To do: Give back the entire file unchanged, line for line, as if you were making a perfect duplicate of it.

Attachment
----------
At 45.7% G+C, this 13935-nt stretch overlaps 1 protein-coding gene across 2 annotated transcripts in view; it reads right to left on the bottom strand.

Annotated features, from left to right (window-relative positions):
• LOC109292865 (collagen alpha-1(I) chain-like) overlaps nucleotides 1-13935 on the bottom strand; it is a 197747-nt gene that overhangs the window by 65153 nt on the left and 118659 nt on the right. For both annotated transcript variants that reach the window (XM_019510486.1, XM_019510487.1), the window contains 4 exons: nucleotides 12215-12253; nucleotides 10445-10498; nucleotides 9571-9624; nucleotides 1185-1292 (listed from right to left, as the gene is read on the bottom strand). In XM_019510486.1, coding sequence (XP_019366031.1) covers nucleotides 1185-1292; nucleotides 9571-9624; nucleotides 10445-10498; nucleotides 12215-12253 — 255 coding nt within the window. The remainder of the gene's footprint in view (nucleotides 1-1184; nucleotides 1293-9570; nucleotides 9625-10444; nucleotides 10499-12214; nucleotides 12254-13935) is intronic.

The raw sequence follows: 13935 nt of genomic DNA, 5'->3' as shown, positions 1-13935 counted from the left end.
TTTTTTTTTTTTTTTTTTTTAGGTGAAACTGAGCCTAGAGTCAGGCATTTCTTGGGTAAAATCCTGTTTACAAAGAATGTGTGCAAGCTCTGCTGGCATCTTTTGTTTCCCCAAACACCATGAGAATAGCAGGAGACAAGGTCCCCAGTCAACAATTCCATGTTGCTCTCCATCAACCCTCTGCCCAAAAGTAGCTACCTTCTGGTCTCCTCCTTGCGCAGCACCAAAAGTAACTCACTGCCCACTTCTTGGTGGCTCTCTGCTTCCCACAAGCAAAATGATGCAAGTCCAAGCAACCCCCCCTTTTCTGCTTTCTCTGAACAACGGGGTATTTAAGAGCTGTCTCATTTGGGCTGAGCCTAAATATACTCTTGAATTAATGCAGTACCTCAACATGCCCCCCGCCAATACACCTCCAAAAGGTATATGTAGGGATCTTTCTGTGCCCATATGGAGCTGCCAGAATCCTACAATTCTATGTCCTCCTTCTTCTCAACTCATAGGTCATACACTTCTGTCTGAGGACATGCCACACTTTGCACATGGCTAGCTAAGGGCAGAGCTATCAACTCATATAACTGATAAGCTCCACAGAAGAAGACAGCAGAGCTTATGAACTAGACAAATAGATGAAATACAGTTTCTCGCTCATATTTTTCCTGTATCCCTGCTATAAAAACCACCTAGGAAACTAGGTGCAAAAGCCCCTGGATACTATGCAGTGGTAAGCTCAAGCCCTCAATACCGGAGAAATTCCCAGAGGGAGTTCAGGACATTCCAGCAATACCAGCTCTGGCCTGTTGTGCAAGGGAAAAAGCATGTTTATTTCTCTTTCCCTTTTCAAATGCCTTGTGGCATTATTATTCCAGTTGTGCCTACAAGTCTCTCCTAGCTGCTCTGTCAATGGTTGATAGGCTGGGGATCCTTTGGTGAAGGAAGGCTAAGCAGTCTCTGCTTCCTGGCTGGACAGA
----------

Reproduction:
At 45.7% G+C, this 13935-nt stretch overlaps 1 protein-coding gene across 2 annotated transcripts in view; it reads right to left on the bottom strand.

Annotated features, from left to right (window-relative positions):
• LOC109292865 (collagen alpha-1(I) chain-like) overlaps nucleotides 1-13935 on the bottom strand; it is a 197747-nt gene that overhangs the window by 65153 nt on the left and 118659 nt on the right. For both annotated transcript variants that reach the window (XM_019510486.1, XM_019510487.1), the window contains 4 exons: nucleotides 12215-12253; nucleotides 10445-10498; nucleotides 9571-9624; nucleotides 1185-1292 (listed from right to left, as the gene is read on the bottom strand). In XM_019510486.1, coding sequence (XP_019366031.1) covers nucleotides 1185-1292; nucleotides 9571-9624; nucleotides 10445-10498; nucleotides 12215-12253 — 255 coding nt within the window. The remainder of the gene's footprint in view (nucleotides 1-1184; nucleotides 1293-9570; nucleotides 9625-10444; nucleotides 10499-12214; nucleotides 12254-13935) is intronic.

The raw sequence follows: 13935 nt of genomic DNA, 5'->3' as shown, positions 1-13935 counted from the left end.
TTTTTTTTTTTTTTTTTTTTAGGTGAAACTGAGCCTAGAGTCAGGCATTTCTTGGGTAAAATCCTGTTTACAAAGAATGTGTGCAAGCTCTGCTGGCATCTTTTGTTTCCCCAAACACCATGAGAATAGCAGGAGACAAGGTCCCCAGTCAACAATTCCATGTTGCTCTCCATCAACCCTCTGCCCAAAAGTAGCTACCTTCTGGTCTCCTCCTTGCGCAGCACCAAAAGTAACTCACTGCCCACTTCTTGGTGGCTCTCTGCTTCCCACAAGCAAAATGATGCAAGTCCAAGCAACCCCCCCTTTTCTGCTTTCTCTGAACAACGGGGTATTTAAGAGCTGTCTCATTTGGGCTGAGCCTAAATATACTCTTGAATTAATGCAGTACCTCAACATGCCCCCCGCCAATACACCTCCAAAAGGTATATGTAGGGATCTTTCTGTGCCCATATGGAGCTGCCAGAATCCTACAATTCTATGTCCTCCTTCTTCTCAACTCATAGGTCATACACTTCTGTCTGAGGACATGCCACACTTTGCACATGGCTAGCTAAGGGCAGAGCTATCAACTCATATAACTGATAAGCTCCACAGAAGAAGACAGCAGAGCTTATGAACTAGACAAATAGATGAAATACAGTTTCTCGCTCATATTTTTCCTGTATCCCTGCTATAAAAACCACCTAGGAAACTAGGTGCAAAAGCCCCTGGATACTATGCAGTGGTAAGCTCAAGCCCTCAATACCGGAGAAATTCCCAGAGGGAGTTCAGGACATTCCAGCAATACCAGCTCTGGCCTGTTGTGCAAGGGAAAAAGCATGTTTATTTCTCTTTCCCTTTTCAAATGCCTTGTGGCATTATTATTCCAGTTGTGCCTACAAGTCTCTCCTAGCTGCTCTGTCAATGGTTGATAGGCTGGGGATCCTTTGGTGAAGGAAGGCTAAGCAGTCTCTGCTTCCTGGCTGGACAGA